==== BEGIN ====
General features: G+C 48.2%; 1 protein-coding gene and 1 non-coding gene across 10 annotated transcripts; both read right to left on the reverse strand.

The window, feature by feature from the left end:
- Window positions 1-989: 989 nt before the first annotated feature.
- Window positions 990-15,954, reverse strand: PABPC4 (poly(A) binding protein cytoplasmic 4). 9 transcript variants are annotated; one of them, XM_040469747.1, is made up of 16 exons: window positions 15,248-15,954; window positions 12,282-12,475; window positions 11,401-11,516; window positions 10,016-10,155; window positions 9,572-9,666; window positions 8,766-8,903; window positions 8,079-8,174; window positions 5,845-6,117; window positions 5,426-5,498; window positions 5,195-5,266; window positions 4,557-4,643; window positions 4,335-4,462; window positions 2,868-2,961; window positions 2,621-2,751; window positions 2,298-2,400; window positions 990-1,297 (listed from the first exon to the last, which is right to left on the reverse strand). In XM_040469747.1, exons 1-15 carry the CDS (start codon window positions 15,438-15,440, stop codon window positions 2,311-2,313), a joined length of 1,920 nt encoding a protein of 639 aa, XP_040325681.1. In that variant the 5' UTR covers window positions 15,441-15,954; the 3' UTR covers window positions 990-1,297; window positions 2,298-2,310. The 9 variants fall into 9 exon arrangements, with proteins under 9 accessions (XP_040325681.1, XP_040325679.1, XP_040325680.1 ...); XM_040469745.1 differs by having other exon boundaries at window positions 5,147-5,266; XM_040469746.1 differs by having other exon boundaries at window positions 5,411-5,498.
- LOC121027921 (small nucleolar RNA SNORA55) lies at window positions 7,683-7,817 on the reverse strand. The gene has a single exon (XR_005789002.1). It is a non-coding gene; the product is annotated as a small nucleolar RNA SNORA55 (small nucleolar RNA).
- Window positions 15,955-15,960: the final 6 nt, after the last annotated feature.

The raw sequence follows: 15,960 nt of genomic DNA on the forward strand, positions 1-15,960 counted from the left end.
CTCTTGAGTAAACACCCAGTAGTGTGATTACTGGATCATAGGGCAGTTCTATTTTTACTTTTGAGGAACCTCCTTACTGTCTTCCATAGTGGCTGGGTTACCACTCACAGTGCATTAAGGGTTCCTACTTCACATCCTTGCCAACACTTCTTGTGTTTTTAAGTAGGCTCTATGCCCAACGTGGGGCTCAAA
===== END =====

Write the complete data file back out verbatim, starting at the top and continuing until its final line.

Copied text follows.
General features: G+C 48.2%; 1 protein-coding gene and 1 non-coding gene across 10 annotated transcripts; both read right to left on the reverse strand.

The window, feature by feature from the left end:
- Window positions 1-989: 989 nt before the first annotated feature.
- Window positions 990-15,954, reverse strand: PABPC4 (poly(A) binding protein cytoplasmic 4). 9 transcript variants are annotated; one of them, XM_040469747.1, is made up of 16 exons: window positions 15,248-15,954; window positions 12,282-12,475; window positions 11,401-11,516; window positions 10,016-10,155; window positions 9,572-9,666; window positions 8,766-8,903; window positions 8,079-8,174; window positions 5,845-6,117; window positions 5,426-5,498; window positions 5,195-5,266; window positions 4,557-4,643; window positions 4,335-4,462; window positions 2,868-2,961; window positions 2,621-2,751; window positions 2,298-2,400; window positions 990-1,297 (listed from the first exon to the last, which is right to left on the reverse strand). In XM_040469747.1, exons 1-15 carry the CDS (start codon window positions 15,438-15,440, stop codon window positions 2,311-2,313), a joined length of 1,920 nt encoding a protein of 639 aa, XP_040325681.1. In that variant the 5' UTR covers window positions 15,441-15,954; the 3' UTR covers window positions 990-1,297; window positions 2,298-2,310. The 9 variants fall into 9 exon arrangements, with proteins under 9 accessions (XP_040325681.1, XP_040325679.1, XP_040325680.1 ...); XM_040469745.1 differs by having other exon boundaries at window positions 5,147-5,266; XM_040469746.1 differs by having other exon boundaries at window positions 5,411-5,498.
- LOC121027921 (small nucleolar RNA SNORA55) lies at window positions 7,683-7,817 on the reverse strand. The gene has a single exon (XR_005789002.1). It is a non-coding gene; the product is annotated as a small nucleolar RNA SNORA55 (small nucleolar RNA).
- Window positions 15,955-15,960: the final 6 nt, after the last annotated feature.

The raw sequence follows: 15,960 nt of genomic DNA on the forward strand, positions 1-15,960 counted from the left end.
CTCTTGAGTAAACACCCAGTAGTGTGATTACTGGATCATAGGGCAGTTCTATTTTTACTTTTGAGGAACCTCCTTACTGTCTTCCATAGTGGCTGGGTTACCACTCACAGTGCATTAAGGGTTCCTACTTCACATCCTTGCCAACACTTCTTGTGTTTTTAAGTAGGCTCTATGCCCAACGTGGGGCTCAAA